"Democracy is not just about elections." -- Turkish President Abdullah Gül
The whole world is witnessing something exceptional in Turkish history. The Gezi Park protests have become an amazing civil movement in Turkey. It started as a modest gathering to defend a public park in İstanbul but has spread to more than 60 cities to become a nationwide protest.
When the protests first began, the Turkish press was silent due to media fear of the government and most of the news on the developments we were able to access came from international media. That fact alone says a lot about what is going on in Turkey: When local, mainstream coverage is poor, it means something is wrong and the government is trying to cover it up.
Everything happens for a reason and these days Turkey is on the way to being a strong, solid democracy and Turkish civil society developing beyond adolescence and into full adulthood. In fact, it has been finding its identity with the prime minister's help.
Late last week, Prime Minister Recep Tayyip Erdogan called the protesters ayyaş (alcoholics) and çapulcu (looters). Rather than rejecting the humiliating and hurtful label of looters, protesters embraced it in an artistic way and applied it to their activism, creating a common identity for all protesters and bystanders. It has even become an English verb, chapul, which has been defined by some as meaning to act in a peaceful and humorous manner to remind governments why they exist in order to take democracy to the next level.
Because they focus around the idea of freedom of expression, the Gezi protests have also brought out Turkish people's creative side, a brilliant way to express how everyone feels. This has served to confirm that as the descendants of Nasreddin Hodja, Turks have an amazing sense of humor and can create jokes out of every situation. On social media and at protests all over the world we have seen hilarious slogans and jokes, such as "Stop İstanbullying." or "They maybe students, young and amateurs but showed how professional they are in testing! Pro-testing!"
"If these protests have taught me anything, it is not to care about how governments and media label us, our protests, developments, successes and failures. How these young Turks express themselves across the world through the Internet showcases what a brilliant bunch we are, impossible to put in any box," Ahu Resimcioglu-Terzi, who has been actively protesting in Gezi Park since the beginning of the demonstrations, told me.
On the other hand, I fail to understand why the Western media is so interested in the matter. As a journalist actively working in the U.S. for 15 years, I have never seen news about Turkey explode in such a way. However, even though it seems to be plenty of news, the perspective of the news is all the same, picturing Turkey as an Islamist Middle Eastern country. I don't understand why they always lump Turkey into the Middle Eastern box in their analyses. Nowadays, the people of many Western democracies are protesting neoliberal policies, such as G20, Keystone Pipeline etc. There is no doubt that problems exist with democracy in Turkey. But Turkey is not a dictatorship, it is a democracy, so you can compare the protests in İstanbul to those in Washington or Athens but not Egypt's Tahrir Square. The Arab uprisings were and are revolts against dictators with no elected authority. The Turkish protests, however, simply voice disapproval of an elected prime minister. Turkey has been experimenting with democracy for 90 years, particularly since 1950 when free and fair elections were held with multiple political parties.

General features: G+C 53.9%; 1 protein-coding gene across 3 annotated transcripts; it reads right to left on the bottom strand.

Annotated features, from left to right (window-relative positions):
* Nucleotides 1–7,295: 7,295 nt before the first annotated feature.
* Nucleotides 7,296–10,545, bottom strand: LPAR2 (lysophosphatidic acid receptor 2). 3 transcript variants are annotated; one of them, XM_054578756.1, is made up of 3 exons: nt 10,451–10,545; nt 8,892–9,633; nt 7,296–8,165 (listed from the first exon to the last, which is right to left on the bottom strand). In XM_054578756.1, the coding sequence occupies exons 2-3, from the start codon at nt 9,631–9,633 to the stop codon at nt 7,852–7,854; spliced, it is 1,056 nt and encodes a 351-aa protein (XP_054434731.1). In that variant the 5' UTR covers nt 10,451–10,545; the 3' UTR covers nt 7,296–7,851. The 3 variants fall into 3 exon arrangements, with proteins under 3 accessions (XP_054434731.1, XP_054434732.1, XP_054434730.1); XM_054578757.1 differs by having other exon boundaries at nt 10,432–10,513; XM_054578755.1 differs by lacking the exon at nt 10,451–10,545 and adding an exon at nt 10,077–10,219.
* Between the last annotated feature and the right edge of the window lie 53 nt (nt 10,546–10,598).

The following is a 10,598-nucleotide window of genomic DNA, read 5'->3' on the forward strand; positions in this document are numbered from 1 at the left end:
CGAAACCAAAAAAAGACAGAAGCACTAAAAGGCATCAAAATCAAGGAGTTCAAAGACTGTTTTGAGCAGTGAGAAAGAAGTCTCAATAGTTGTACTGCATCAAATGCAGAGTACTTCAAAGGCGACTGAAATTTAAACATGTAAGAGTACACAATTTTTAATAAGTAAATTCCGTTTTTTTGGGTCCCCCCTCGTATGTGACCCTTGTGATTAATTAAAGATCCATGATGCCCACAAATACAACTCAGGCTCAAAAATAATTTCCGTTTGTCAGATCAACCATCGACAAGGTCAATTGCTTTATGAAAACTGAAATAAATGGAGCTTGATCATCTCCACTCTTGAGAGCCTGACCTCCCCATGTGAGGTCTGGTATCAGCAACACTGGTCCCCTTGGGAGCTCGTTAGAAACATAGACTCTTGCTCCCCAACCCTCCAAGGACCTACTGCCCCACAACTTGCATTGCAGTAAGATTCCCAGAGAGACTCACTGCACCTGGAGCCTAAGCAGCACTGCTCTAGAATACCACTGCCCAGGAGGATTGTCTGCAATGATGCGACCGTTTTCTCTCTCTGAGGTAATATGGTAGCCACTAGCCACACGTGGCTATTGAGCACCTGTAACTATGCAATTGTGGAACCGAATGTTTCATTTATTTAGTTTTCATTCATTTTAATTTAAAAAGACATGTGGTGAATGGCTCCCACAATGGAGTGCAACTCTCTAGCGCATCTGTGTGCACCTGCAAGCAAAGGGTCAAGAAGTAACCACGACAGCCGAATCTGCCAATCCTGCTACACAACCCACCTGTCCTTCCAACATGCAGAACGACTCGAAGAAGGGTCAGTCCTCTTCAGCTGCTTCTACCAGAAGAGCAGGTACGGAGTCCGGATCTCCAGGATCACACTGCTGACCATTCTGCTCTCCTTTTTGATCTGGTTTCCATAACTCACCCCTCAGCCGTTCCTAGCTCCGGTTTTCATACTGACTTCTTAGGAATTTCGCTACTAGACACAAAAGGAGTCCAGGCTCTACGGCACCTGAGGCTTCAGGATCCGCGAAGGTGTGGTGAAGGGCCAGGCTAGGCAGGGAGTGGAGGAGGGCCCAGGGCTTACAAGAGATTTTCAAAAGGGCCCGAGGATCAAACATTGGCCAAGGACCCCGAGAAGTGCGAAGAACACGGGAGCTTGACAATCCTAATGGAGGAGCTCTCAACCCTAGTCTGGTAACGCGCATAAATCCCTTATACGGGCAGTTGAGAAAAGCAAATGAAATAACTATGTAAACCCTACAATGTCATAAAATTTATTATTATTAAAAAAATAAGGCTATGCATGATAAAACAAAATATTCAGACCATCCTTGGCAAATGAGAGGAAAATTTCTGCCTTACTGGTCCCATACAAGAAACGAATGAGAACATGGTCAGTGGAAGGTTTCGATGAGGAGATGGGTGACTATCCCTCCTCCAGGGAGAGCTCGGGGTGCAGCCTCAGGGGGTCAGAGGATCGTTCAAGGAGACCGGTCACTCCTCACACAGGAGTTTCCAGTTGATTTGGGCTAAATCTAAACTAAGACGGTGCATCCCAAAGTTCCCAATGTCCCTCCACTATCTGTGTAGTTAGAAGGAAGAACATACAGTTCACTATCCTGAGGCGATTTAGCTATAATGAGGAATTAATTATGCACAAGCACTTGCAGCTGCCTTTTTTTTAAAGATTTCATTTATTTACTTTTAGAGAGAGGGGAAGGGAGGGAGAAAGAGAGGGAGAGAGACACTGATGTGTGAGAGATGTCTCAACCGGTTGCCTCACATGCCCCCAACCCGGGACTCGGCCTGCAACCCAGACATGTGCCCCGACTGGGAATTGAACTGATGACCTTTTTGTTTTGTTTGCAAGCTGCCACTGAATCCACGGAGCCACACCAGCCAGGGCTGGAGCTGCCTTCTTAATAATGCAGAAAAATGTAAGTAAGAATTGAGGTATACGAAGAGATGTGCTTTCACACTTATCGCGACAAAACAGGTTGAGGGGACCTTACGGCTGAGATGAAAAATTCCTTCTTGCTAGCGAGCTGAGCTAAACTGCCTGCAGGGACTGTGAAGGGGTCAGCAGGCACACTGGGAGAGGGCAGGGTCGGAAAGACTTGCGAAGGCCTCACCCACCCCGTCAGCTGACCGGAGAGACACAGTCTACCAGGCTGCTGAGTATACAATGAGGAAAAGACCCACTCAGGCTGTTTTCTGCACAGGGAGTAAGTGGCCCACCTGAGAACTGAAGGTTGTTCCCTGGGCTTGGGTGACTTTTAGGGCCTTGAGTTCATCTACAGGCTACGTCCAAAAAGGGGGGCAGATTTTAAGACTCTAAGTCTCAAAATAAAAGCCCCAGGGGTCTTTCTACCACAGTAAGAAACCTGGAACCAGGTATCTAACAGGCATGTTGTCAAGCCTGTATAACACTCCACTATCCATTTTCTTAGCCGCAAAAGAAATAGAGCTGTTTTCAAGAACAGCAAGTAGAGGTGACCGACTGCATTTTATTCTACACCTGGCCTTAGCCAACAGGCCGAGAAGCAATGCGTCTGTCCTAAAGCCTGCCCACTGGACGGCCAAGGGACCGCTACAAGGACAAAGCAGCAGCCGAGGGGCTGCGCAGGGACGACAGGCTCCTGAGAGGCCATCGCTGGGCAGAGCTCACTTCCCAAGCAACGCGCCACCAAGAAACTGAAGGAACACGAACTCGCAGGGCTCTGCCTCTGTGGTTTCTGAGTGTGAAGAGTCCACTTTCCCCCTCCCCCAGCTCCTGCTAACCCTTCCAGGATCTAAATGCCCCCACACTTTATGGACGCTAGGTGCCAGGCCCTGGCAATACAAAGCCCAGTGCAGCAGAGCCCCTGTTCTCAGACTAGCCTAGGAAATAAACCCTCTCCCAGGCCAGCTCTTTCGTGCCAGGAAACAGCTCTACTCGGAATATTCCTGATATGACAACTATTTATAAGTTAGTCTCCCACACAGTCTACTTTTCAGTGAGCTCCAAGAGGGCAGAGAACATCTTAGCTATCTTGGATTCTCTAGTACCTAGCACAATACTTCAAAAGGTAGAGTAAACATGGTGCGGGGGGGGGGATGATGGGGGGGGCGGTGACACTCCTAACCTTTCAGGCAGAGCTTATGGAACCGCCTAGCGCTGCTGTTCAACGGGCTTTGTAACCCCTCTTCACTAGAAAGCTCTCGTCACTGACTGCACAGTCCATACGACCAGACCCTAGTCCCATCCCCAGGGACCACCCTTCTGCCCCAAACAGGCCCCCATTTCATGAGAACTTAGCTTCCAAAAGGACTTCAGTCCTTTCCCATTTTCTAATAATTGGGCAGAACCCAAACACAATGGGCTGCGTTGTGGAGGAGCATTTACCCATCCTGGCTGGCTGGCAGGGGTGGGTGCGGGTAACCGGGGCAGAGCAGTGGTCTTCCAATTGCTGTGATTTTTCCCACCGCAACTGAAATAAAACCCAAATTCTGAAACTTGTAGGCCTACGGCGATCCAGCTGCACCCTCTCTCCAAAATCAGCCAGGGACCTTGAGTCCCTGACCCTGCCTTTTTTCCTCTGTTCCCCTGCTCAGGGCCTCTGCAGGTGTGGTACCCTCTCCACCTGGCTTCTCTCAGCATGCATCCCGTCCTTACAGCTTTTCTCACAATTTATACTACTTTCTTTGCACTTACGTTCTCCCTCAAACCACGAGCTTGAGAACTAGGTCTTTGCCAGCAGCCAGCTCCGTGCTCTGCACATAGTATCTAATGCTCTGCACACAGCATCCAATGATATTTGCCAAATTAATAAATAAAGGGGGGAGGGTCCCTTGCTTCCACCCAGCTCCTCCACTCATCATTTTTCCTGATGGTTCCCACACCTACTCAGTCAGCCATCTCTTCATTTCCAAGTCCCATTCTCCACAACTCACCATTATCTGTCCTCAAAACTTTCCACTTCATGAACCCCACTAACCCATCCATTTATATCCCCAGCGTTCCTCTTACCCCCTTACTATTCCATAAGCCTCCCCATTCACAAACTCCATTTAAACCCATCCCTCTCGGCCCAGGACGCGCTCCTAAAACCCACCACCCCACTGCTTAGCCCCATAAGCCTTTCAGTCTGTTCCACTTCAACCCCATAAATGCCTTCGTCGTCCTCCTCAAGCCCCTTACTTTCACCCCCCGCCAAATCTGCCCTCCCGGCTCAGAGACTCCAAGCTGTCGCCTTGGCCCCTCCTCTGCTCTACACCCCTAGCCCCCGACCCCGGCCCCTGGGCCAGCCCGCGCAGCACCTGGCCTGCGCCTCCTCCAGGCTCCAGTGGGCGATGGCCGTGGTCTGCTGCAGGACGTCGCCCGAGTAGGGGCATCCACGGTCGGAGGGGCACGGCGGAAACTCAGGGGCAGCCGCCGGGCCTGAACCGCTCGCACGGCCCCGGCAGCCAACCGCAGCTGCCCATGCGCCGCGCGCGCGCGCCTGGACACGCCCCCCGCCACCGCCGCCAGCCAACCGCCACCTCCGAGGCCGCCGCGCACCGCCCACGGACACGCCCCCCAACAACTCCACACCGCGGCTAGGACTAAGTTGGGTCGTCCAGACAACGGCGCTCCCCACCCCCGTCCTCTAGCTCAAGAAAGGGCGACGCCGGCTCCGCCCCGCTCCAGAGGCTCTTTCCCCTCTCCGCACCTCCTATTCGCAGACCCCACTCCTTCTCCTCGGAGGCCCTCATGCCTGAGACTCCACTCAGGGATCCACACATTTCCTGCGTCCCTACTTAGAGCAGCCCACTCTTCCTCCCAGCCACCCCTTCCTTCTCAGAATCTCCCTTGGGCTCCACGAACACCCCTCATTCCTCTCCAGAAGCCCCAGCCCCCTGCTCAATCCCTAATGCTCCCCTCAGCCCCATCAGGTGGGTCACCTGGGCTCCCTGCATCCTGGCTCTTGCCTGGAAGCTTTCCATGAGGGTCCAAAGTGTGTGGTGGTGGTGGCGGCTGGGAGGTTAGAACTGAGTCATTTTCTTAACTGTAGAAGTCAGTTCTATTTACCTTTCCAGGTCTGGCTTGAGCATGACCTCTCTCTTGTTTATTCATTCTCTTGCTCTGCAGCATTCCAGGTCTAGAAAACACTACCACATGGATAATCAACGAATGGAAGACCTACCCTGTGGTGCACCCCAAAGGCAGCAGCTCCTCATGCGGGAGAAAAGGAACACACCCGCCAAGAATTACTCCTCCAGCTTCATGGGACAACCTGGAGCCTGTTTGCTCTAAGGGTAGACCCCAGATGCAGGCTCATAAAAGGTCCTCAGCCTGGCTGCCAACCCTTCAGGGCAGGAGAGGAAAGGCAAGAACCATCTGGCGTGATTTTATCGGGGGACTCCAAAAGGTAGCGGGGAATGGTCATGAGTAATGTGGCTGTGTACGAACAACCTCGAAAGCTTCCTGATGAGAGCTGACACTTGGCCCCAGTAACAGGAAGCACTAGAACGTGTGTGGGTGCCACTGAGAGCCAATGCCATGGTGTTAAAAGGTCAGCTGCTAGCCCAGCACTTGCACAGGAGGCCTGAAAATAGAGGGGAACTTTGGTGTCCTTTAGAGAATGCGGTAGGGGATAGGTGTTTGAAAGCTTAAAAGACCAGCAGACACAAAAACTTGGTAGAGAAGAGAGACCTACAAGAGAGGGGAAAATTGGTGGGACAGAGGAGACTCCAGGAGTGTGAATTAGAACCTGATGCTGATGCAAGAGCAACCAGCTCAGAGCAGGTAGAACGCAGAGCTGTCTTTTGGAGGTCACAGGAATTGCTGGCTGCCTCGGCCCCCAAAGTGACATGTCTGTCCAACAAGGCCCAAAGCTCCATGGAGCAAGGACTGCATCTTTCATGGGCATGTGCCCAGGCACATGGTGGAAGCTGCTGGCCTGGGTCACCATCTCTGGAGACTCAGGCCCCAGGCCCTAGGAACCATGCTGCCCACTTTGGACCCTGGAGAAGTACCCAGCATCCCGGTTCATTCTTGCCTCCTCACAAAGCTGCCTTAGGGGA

However, what Prime Minister Erdogan seems to understand of democracy is not liberal at all. I remember Erdogan's speech after the 2007 election, when his Justice and Development Party (AK Party) was re-elected for its second term. He promised to embrace all segments of society regardless of political affiliation and even thanked those who didn't vote for him. However, he forgot to keep his promise and the AK Party has turned into Erdogan's party. He has taken everything personally, acting and reacting in that way. Still, to me he is not authoritarian but very thin-skinned, too emotional and takes condemnation of his policies personally.
Now, as a result, Erdogan has become the target of all criticism. Neither President Abdullah Gül's moderate remarks nor Deputy Prime Minister Bülent Arınç's apology for the use of excessive force by police against the protesters served to change much of anything. The people of Turkey want to communicate with Erdogan. They want to be heard by him. Now is the time for communication. If the chapulling movement protesters remain peaceful citizens uninvolved in party politics, if they continue to make their demands in a peaceful way by calling on government leaders to take action and can embrace everybody as well as their differences, they can be effective in reshaping the fabric of society. That would mean a new era for Turkey. However, the key is still Erdogan, his choice of words and his attitude. If he chooses his typical arrogant, impolite rhetoric, then I fear the protests will grow further and severe civil unrest will befall Turkey. It's about time Erdogan swallowed his pride for the sake of Turkey's unity.
Apparently Mr. Erdogan doesn't remember what he declared after the 2007 election. I would like to remind him that he also said: "Nobody can claim that he or she is permanent in these offices. These positions come and go; we come and go." Turkey needs tolerance, dialogue, common sense and acceptance rather than prejudice, criticism, and polarization. And the choice belongs to Erdogan.
This post was previously published in Today's Zaman.